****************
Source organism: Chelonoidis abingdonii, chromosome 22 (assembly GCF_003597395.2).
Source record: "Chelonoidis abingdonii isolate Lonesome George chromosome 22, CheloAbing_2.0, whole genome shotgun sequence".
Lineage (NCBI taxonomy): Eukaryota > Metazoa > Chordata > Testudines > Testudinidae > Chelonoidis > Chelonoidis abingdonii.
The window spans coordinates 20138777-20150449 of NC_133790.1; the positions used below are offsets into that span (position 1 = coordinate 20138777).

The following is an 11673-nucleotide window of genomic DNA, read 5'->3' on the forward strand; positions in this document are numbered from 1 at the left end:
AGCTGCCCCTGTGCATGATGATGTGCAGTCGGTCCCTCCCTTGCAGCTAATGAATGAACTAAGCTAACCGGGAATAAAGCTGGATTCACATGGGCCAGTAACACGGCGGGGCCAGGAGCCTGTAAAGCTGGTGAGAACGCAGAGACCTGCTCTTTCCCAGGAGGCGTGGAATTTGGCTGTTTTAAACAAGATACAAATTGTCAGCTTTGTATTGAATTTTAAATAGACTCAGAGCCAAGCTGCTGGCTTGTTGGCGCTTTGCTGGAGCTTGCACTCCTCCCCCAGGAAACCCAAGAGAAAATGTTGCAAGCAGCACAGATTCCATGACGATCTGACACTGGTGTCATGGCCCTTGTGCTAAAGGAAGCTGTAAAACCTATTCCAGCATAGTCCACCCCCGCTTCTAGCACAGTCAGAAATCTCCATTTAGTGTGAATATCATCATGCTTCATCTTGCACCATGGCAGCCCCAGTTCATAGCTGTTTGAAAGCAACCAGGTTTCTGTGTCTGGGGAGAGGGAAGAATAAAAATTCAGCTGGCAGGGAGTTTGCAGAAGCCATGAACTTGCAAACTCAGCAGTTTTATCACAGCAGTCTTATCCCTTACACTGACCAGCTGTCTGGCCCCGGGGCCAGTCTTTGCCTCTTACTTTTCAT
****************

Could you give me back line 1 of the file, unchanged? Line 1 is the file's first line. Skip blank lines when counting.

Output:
Source organism: Chelonoidis abingdonii, chromosome 22 (assembly GCF_003597395.2).